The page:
Graduation season is upon us, and colleges and universities across the country are awarding diplomas to the Class of 2013 – just over 1.7 million new entrants to the job force. These new graduates come with some great perks for small business owners as potential employees: lower salary costs, familiarity with technology (including the Internet and social media platforms), entrenched multitasking abilities, and a greater willingness to take risks just to name a few. The question for small business owners is how they can attract the best members of this graduating class to their job openings.
Why Hire College Graduates?
Small businesses have a distinct and often underemphasized advantage over their much larger rivals in that give new employees a chance to come in and immediately feel that they’re a valued part of the company. In a recent Businessweek article, RecruitLoop co-founder Paul Slezak was quoted as saying that graduates often “don’t realize they are missing out on the wonderful breadth and depth of opportunities that smaller businesses expose them to… In a big firm, often they simply become a number and never really get the opportunity to fully immerse themselves in any particular role.” A savvy small business can use this to their advantage when trying to snare an applicant.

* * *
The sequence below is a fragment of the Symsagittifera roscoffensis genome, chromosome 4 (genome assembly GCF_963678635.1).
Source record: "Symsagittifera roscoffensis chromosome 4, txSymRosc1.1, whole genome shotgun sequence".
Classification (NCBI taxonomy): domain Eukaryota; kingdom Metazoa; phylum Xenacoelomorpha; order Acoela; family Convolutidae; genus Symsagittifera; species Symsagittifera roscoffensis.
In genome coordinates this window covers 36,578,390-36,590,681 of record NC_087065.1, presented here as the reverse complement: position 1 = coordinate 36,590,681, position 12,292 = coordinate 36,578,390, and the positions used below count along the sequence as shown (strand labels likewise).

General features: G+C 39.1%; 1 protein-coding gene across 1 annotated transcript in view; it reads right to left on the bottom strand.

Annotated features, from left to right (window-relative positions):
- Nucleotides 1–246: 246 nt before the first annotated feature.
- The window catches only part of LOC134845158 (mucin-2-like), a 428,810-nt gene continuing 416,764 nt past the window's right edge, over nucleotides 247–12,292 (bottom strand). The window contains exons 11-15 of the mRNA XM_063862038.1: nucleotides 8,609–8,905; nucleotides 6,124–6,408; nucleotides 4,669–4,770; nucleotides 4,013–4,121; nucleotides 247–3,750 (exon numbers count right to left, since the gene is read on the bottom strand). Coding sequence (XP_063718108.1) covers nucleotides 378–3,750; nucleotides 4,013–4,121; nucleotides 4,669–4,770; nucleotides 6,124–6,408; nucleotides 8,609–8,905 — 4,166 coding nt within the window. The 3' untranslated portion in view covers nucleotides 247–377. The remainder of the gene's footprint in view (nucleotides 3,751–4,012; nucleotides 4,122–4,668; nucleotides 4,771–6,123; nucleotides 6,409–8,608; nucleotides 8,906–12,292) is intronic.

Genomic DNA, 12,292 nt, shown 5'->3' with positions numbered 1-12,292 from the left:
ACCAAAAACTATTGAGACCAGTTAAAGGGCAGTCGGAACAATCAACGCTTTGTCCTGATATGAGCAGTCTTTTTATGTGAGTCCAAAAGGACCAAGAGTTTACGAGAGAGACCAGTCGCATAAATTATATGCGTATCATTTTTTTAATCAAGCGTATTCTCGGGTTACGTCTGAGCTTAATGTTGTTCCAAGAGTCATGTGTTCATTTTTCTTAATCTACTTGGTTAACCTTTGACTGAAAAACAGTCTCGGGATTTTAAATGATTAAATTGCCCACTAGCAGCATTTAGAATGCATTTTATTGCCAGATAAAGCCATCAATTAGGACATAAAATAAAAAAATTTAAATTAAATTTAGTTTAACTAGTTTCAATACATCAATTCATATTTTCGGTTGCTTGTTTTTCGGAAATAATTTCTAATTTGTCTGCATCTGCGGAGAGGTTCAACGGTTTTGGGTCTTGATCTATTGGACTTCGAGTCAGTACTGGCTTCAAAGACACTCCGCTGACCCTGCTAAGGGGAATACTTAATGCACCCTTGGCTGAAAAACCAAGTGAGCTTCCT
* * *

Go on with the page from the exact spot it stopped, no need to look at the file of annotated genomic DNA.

How can you get these attractive candidates into the interview room to begin with though? One key may be going to them rather than waiting for them to come to you. By engaging potential hires on their own turf – whether that’s a social network or a college campus – you build your brand and put a face on your company for them to remember when they enter the workforce. Tom Gimbel of the LaSalle Network, a Chicago-based staffing firm, suggested in a recent Entrepeneur interview that targeting regional colleges and universities with good programs in your industry and building relationships with those departments is a great way to get your business in front of students, and make your company one that they will want to work for upon graduation.
No matter how you get them hired, the important thing to remember is that you are making an investment with any new hire you make. If you hire college graduates, you are filling not only an immediate need within your company, but your potential managers as well. The immediate and future success of your company hinges on those you employ, and by taking advantage of what a recent graduate can offer, you’re ensuring your company’s viability and stability in the future. As San Francisco State University professor Dr. John Sullivan points out: “whichever firm hires a new grad, it literally has a chance to keep them forever. Meaning that if this firm treats them well, they may remain at this firm throughout their entire career.”